Employment contracts between a transferor and its employees do not automatically terminate or transfer on the transfer of a business.  The transferor and the transferee must determine who will be transferred and obtain each employee’s consent to the transfer of his/her employment individually.  Transferred employees and the transferee can agree to change terms and conditions of employment for any reason, and most transferees obtain the consent of employees being transferred to any changes to their terms and conditions at the same time that they obtain their consent to transfer.

The transfer of a business does not constitute grounds for dismissal either by the transferor or the transferee.  There must be another reason which can be grounds of dismissal such as poor performance, health problems, or redundancy. 

Further details are available here.


On the basis of a transfer of business in principle all obligations for the transferor on the basis of the employment with the employee will transfer to the transferee by operation of law on the transfer date. This applies to the employment agreements of all employees who are employed in the service of and appointed to perform their duties in the part of the business which is transferred, as well as persons who are formally employed by another employer, but are permanently seconded to the transferred business. These will be transferred to the transferee by operation of law. The transfer includes seniority rights/length of service (certainly with regard to calculating the severance payment, if applicable) and all rights, benefits accrued and obligations arising from the employment agreements and collective labour agreements. The employees can prevent being transferred by operation of law by explicitly rejecting to transfer, resulting in the employment being terminated as per the transfer date, without the employer being obligated to pay any compensation to the employee. Special rules apply to the rights and obligations arising from pension commitments, which in principle pass to the transferee by operation of law. However, depending on whether the transferor and the transferee have a pension scheme, different consequences will apply.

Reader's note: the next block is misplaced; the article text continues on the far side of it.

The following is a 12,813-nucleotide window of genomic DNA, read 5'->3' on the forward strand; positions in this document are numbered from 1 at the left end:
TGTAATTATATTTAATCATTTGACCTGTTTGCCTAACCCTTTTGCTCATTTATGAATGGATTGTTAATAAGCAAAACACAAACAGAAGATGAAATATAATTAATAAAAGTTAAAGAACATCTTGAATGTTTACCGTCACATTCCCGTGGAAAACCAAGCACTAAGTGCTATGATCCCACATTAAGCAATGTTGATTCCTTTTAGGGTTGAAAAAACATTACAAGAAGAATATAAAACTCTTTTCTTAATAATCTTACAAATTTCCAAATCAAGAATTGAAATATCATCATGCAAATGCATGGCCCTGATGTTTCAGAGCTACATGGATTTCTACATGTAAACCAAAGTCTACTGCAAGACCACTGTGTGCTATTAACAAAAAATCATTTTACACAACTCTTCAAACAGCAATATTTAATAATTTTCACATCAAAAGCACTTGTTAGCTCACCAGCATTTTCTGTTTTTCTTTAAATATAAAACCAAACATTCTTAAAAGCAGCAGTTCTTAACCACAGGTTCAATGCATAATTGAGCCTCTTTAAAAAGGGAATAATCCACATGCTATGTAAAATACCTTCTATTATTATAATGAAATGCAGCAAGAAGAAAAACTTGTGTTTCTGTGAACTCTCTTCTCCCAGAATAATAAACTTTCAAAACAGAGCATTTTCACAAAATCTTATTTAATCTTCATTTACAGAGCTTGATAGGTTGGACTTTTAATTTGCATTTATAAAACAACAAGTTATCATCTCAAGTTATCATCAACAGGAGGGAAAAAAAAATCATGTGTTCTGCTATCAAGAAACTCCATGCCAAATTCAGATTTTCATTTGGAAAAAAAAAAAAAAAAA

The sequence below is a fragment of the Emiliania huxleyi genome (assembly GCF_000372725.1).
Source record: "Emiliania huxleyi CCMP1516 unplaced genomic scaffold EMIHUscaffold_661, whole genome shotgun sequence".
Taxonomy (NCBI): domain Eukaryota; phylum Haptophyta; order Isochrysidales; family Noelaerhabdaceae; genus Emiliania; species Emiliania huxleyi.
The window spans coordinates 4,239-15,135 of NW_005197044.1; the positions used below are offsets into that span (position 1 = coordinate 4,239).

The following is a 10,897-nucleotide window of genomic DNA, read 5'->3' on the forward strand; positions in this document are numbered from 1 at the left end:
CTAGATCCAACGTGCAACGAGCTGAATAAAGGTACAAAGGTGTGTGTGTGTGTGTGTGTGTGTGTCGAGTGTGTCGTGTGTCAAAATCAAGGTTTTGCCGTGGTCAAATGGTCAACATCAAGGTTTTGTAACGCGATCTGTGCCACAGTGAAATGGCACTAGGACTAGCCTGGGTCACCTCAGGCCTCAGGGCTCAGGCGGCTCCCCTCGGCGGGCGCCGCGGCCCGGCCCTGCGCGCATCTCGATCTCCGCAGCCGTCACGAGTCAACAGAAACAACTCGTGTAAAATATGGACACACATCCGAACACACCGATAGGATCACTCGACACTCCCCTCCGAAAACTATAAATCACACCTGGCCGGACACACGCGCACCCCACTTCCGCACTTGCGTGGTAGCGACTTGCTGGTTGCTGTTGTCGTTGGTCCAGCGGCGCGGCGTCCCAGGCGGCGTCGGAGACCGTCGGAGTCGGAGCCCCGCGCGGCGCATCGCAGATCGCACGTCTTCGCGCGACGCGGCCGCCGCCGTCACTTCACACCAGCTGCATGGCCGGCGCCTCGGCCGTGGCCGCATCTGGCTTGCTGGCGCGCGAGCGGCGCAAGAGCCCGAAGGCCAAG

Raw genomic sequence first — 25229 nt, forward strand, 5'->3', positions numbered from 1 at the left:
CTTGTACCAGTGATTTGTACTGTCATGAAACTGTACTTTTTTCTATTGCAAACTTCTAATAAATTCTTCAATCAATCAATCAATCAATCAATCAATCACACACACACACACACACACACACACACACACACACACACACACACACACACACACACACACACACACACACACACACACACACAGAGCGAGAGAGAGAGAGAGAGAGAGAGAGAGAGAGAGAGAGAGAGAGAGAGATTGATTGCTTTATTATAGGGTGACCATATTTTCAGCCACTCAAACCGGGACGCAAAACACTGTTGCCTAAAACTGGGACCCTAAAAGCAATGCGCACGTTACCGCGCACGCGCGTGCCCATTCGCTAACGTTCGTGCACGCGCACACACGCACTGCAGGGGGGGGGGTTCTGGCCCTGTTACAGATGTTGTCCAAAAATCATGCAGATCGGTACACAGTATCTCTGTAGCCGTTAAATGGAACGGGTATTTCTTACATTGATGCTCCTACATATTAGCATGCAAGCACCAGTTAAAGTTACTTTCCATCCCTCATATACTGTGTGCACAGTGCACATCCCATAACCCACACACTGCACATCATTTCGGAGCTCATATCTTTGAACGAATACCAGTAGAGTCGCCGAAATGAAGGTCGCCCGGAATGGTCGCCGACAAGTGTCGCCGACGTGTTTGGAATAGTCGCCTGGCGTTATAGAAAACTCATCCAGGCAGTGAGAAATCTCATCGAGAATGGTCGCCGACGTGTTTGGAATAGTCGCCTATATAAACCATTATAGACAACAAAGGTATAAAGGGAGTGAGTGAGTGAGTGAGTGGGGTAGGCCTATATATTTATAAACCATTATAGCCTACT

Further details are available here.


A transfer of undertaking occurs where there is a transfer of  a company, a working centre or an "independent business unit".  An "independent business unit" is defined as an autonomous business unit which maintains its identity as an organised set of assets, means or resources suitable for carrying out a business activity. It does not matter whether the activity is central or ancillary to the transferor’s business. There is no right to object in the transfer of employees as defined by the ECJ. Transfers of isolated assets and employees or a share sale will not give rise to TUPE.

Further details are available here.


On a transfer of an undertaking, employees assigned to the undertaking automatically transfer to the transferee (although employees can object to the transfer in which case the transfer will terminate their contract). With certain exceptions (including pensions), the transferor's rights, powers, duties and liabilities are transferred to the transferee. The transferor must give the transferee specific “employee liability information” not less than 14 days before the transfer. Both the transferor and transferee must inform affected employees and where measures are envisaged, consult the appropriate representatives of the affected employees. Employment contracts cannot be terminated and employees cannot be dismissed because of the transfer itself, or a reason connected with it which is not an economic, technical or organisation reason entailing changes in the workforce.

Further details are available here.

This document (and any information accessed through links in this document) is provided for information purposes only and does not constitute legal advice. Professional legal advice should be obtained before taking or refraining from any action as a result of the contents of this document.